Babcock was 15-6 with a Cup win before going to Detroit. Bowman was 24-24 with 3 Cup Finals appearances.

All better than your beloved Martin (never made it to the Cup Finals, yet, eh?). Jacques thanks you for your undying support of his mediocrity.


Last edited by SouthernHab: 10-17-2011 at 11:30 PM.
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10-17-2011, 11:39 PM
  #136
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Is Julien an anomaly? A one hit wonder? Time will tell.

Is Julien a better coach than Martin? Absolutely. He believes in the concept of team toughness and showed last season that he is willing and able to change his "systems" in the playoffs. Martin would have never done what Julien did to go to a more pressing and more aggressive defense that led them to the Cup.
You mean that same aggressive defense that allowed the 2nd most shots in the regular season last year?? The same one that changed their defensive style in the POs to the point where they were allowing 2 more shots per game than in the regular season?..
The same defense that needed their goalie to have a Vezina season and Conn Smythe POs in order to win it all? The same defense that couldn't make Rask have a .500 record despite him having .918Sv%?

Tell me, since you seem to know so much about Julien and how superior he is, what did he change in the POs, as opposed to the regular season?..I am eagerly waiting for this response that you will surely not avoid to answer, right?

Not that I think Martin is better than Julien. I actually don't think Julien is that good of a coach. But hey, if you win a cup, I guess that makes you good (i.e Jean Perron).
I do not share the same philosophy as Martin, I find his style obviously boring, and some of his decisions are worthy of a few hair pulling, but to suggest that he's bad is a bit much. You don't coach more than 1300 NHL games if you're bad. I'm sorry, but you don't, it makes no sense. Meanwhile, you got coaches with a lot less experience, and a SC ring, but they can't find a job??? Doesn't make much sense, maybe Martin isn't that bad after all.

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10-17-2011, 11:50 PM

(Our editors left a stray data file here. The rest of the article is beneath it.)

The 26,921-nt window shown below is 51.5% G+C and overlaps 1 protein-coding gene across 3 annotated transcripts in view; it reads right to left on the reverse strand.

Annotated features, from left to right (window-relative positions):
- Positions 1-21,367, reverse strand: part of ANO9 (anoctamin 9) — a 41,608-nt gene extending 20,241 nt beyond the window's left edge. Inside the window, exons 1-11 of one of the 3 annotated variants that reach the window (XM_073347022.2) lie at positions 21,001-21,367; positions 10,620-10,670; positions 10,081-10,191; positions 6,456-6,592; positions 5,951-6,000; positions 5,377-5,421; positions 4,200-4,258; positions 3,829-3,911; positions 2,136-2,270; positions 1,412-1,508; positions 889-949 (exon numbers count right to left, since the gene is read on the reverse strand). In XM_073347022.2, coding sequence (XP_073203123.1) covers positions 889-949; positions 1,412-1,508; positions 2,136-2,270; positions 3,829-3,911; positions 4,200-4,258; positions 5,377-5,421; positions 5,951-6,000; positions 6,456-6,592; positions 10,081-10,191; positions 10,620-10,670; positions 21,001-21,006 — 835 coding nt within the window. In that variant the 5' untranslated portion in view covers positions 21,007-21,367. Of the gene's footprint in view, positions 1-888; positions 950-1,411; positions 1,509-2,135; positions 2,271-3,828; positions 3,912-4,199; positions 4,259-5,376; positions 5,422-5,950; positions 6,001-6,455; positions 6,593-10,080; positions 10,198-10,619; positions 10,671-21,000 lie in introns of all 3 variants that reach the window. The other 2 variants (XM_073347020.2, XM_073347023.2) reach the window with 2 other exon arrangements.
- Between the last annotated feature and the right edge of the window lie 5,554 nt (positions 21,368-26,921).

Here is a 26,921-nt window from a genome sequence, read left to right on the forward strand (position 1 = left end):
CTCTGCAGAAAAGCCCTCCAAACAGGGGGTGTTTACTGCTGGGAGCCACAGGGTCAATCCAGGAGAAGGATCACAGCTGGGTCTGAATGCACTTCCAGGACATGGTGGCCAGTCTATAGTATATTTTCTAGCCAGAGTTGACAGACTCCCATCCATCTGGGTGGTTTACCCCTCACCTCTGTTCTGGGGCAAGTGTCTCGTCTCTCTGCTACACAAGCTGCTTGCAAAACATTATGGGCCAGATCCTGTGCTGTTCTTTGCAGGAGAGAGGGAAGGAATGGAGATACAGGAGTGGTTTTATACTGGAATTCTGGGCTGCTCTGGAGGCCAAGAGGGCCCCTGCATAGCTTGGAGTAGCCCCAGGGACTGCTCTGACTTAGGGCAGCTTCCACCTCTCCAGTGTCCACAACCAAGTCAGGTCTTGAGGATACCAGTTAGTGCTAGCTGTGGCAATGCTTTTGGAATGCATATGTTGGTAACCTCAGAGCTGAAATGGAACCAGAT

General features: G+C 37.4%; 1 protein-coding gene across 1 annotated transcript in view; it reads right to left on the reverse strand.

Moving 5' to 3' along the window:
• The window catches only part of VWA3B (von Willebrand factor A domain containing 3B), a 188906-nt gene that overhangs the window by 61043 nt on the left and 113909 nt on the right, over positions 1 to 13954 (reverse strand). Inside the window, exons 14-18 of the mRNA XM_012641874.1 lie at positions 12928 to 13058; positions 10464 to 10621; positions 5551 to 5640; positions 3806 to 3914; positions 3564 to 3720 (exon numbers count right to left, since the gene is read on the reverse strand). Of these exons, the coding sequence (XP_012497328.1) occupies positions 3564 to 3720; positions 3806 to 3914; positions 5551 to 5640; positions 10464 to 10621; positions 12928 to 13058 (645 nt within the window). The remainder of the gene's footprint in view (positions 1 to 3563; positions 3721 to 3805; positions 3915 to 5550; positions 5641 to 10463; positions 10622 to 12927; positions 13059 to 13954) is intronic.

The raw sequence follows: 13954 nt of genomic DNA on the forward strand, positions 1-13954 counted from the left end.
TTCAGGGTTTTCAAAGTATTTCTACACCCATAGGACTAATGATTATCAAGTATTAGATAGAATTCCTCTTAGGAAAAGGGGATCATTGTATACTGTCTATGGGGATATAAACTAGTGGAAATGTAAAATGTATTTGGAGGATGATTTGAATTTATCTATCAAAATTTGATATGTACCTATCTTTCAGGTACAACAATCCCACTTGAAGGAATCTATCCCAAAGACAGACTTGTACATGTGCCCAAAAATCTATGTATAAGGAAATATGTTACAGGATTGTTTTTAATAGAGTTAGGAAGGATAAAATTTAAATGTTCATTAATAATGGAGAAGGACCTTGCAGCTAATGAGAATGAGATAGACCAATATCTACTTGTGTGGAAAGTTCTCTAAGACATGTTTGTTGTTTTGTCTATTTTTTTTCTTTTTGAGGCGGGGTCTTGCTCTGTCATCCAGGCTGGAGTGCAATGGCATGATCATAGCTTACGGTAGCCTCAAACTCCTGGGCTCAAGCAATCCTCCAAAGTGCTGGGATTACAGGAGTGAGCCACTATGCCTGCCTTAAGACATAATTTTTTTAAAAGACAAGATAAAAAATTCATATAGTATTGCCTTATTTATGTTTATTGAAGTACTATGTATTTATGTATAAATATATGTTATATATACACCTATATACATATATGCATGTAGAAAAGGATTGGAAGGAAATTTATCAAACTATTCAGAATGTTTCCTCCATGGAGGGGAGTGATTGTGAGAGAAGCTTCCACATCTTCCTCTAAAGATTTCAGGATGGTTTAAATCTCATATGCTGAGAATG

#137
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Except you fail, I already addressed this 2 days ago





I never said a great player makes a great coach. I don't think great players make great coaches, I think they generally make horrible coaches.

But Patrick Roy wasn't a great player, he was an amazing goalie. There is a huge difference between what players see on the ice and what goalies see on the ice.

But I'm glad you counted your chickens before they hatched.


I don't think Roy's success as a coach / GM has anything to do with his ability as a player. I think its all about his mental desire to win. He will do anything to win, he will travel on ****** ass bus rides when he doesn't have to, he studies the game.

Thanks for pawning me though, I really enjoyed the entertainment. Glad you've been actually reading the thread lol.
diferent view. i like it. though, nowadays, with video replay, i dont think it matters much of how the coach viewed hockey 10 years ago from the net.

Likes to win, Alot. Great quality, im sure at that level of coaching, that quality is shared by most.

Sure he might make it, who knows, i dont. But those are not the main reasons he'll make it to the NHL.


Last edited by uiCk: 10-18-2011 at 12:07 AM.
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10-17-2011, 11:50 PM
  #138
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You mean that same aggressive defense that allowed the 2nd most shots in the regular season last year?? The same one that changed their defensive style in the POs to the point where they were allowing 2 more shots per game than in the regular season?..
The same defense that needed their goalie to have a Vezina season and Conn Smythe POs in order to win it all? The same defense that couldn't make Rask have a .500 record despite him having .918Sv%?

Tell me, since you seem to know so much about Julien and how superior he is, what did he change in the POs, as opposed to the regular season?..I am eagerly waiting for this response that you will surely not avoid to answer, right?

Not that I think Martin is better than Julien. I actually don't think Julien is that good of a coach. But hey, if you win a cup, I guess that makes you good (i.e Jean Perron).
I do not share the same philosophy as Martin, I find his style obviously boring, and some of his decisions are worthy of a few hair pulling, but to suggest that he's bad is a bit much. You don't coach more than 1300 NHL games if you're bad. I'm sorry, but you don't, it makes no sense. Meanwhile, you got coaches with a lot less experience, and a SC ring, but they can't find a job??? Doesn't make much sense, maybe Martin isn't that bad after all.
Kriss. I just referred to Julien as possibly being an anomaly last year. Meaning a blind hog finally finding an acorn. I never referred to him as "superior".........just "better" than Martin......and that's not saying much.

The B's played a similar system as JM on defense. A passive 1-4 or 1-2-2. In the playoffs, the Bruins started sending in 2 skaters a lot of the time on the forecheck instead of the single skater. And the Bruins became more aggressive and attacked the puck more often.

Simple but effective change by Julien.

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10-17-2011, 11:57 PM
  #139
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Originally Posted by SouthernHab View Post